Don’t Leave North Minneapolis Out of Parking Reform

After having worked in the for-profit, non-profit, and government arenas, I have seen great progress, great ideas, and great mistakes. I believe that the parking ordinance change that has been presented to the Minneapolis City Council is a great idea, making progress in development of walkable, bikeable, safe, healthy communities.

But a proposed amendment to keep the Northside out of the change is a big mistake. This move to reduce parking requirements in multi-family development along transit corridors is a good idea–not just for portions of the City, but for the City as a whole.

North Minneapolis, particularly Camden, needs multi-family development. Being exempt from the parking ordinance–increasing development costs by hundreds of thousands to millions of dollars–will keep developers from considering Camden.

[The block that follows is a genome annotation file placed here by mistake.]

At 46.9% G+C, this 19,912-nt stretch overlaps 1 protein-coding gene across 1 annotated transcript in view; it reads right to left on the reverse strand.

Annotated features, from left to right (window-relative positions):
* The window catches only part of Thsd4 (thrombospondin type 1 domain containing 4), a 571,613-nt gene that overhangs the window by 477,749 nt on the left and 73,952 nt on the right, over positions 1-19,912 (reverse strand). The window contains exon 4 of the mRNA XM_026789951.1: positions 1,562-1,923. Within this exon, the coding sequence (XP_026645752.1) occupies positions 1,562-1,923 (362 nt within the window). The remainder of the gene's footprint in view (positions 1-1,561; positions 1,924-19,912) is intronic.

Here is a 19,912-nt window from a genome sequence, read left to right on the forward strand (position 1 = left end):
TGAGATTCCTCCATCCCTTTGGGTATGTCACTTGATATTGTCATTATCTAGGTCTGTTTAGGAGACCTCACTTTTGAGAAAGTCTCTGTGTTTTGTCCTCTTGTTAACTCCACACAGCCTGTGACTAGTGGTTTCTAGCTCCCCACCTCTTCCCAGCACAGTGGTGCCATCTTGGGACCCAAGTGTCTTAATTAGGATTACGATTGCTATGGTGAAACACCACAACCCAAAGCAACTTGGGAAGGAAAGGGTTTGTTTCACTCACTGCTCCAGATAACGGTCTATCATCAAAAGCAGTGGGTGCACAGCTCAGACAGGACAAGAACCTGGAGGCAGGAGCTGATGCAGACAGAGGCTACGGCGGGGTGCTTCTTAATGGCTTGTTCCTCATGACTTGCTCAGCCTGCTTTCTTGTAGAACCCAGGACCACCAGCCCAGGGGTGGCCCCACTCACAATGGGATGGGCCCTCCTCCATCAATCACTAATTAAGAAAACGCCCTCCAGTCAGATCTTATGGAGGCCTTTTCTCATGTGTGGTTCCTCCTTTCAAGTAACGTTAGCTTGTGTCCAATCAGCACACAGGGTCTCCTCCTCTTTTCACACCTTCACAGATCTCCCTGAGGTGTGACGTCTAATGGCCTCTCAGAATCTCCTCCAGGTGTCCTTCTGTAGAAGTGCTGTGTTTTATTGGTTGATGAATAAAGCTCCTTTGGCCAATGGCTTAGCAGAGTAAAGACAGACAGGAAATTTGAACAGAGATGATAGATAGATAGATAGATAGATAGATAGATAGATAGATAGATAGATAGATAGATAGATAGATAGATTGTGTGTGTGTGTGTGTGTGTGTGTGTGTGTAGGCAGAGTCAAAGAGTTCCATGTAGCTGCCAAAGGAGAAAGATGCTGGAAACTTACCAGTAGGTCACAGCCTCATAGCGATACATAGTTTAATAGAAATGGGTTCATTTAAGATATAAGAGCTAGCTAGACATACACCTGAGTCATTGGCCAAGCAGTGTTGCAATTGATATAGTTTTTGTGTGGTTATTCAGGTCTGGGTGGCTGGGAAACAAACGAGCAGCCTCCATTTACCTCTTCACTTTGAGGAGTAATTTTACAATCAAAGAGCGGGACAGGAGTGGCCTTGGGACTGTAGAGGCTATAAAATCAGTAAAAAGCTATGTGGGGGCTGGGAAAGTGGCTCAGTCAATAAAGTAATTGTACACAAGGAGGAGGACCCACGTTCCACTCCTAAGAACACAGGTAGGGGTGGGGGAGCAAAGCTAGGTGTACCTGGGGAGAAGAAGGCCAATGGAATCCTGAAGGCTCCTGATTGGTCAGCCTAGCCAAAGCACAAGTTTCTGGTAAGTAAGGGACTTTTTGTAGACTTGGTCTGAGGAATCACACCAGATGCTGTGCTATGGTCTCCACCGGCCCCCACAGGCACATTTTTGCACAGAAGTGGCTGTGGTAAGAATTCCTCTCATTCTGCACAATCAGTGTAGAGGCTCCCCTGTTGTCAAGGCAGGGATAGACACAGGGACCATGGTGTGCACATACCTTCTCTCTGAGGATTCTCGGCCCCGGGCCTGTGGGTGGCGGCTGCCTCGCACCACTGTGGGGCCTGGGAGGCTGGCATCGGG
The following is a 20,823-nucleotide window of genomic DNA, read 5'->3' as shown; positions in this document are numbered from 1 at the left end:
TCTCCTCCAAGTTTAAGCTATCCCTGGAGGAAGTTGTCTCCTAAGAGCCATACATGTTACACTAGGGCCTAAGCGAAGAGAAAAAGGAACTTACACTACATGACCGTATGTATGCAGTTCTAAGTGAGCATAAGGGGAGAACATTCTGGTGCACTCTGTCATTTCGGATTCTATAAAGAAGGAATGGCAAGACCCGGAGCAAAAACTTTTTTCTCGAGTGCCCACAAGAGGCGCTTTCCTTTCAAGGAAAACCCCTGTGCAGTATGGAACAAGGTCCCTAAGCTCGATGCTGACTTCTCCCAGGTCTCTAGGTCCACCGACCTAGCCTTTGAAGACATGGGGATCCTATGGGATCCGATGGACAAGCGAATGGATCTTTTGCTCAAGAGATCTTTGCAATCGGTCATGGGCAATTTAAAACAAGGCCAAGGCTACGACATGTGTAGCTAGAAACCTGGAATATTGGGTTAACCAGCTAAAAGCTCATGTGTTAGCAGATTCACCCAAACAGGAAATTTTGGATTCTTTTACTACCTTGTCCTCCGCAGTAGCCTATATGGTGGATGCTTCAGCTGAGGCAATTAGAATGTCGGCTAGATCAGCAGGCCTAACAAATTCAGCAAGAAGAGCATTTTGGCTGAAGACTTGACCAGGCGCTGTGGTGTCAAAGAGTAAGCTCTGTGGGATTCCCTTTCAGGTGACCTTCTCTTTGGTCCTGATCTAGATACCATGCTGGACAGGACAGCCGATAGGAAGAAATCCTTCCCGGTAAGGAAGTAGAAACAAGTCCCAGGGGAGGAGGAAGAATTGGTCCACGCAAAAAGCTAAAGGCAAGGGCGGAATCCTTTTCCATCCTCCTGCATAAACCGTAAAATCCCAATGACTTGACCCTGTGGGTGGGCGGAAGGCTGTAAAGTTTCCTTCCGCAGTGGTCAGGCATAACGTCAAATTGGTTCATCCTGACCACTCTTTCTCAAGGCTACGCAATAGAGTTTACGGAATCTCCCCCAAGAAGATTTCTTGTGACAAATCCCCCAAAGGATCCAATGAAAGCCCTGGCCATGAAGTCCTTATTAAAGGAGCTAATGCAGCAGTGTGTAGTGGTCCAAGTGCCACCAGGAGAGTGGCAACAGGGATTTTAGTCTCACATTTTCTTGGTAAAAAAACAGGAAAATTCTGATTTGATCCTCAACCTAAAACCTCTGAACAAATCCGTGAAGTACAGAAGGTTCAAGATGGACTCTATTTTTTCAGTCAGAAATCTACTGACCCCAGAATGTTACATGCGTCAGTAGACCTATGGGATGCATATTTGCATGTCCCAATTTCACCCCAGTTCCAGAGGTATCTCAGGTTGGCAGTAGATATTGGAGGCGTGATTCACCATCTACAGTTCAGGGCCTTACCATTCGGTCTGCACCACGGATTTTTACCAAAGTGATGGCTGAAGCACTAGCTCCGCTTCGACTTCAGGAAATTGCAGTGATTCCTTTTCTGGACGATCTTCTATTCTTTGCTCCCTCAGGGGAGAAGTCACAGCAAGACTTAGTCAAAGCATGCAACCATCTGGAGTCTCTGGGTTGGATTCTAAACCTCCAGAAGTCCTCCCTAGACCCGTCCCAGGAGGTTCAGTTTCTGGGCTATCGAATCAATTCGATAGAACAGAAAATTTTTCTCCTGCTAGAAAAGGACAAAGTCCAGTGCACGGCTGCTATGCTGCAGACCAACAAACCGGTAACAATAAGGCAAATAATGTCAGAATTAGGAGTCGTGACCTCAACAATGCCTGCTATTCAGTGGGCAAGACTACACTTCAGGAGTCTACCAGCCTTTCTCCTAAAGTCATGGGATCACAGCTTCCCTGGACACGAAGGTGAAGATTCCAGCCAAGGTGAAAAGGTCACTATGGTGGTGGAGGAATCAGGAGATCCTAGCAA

Multi-family housing is expensive and the additional costs of underground parking (building it and maintaining it) make developing much needed housing a challenge for any developer. The ordinance change will reduce the construction and maintenance costs. The truth is that unrealistic parking requirements add costs to development projects. Developments along transit corridors need less parking and currently the City allows for developers to request a variance to reduce parking. The proposed ordinance change will allow for multi-family development without variance requests.

An apartment building currently under construction at Penn & Golden Valley Road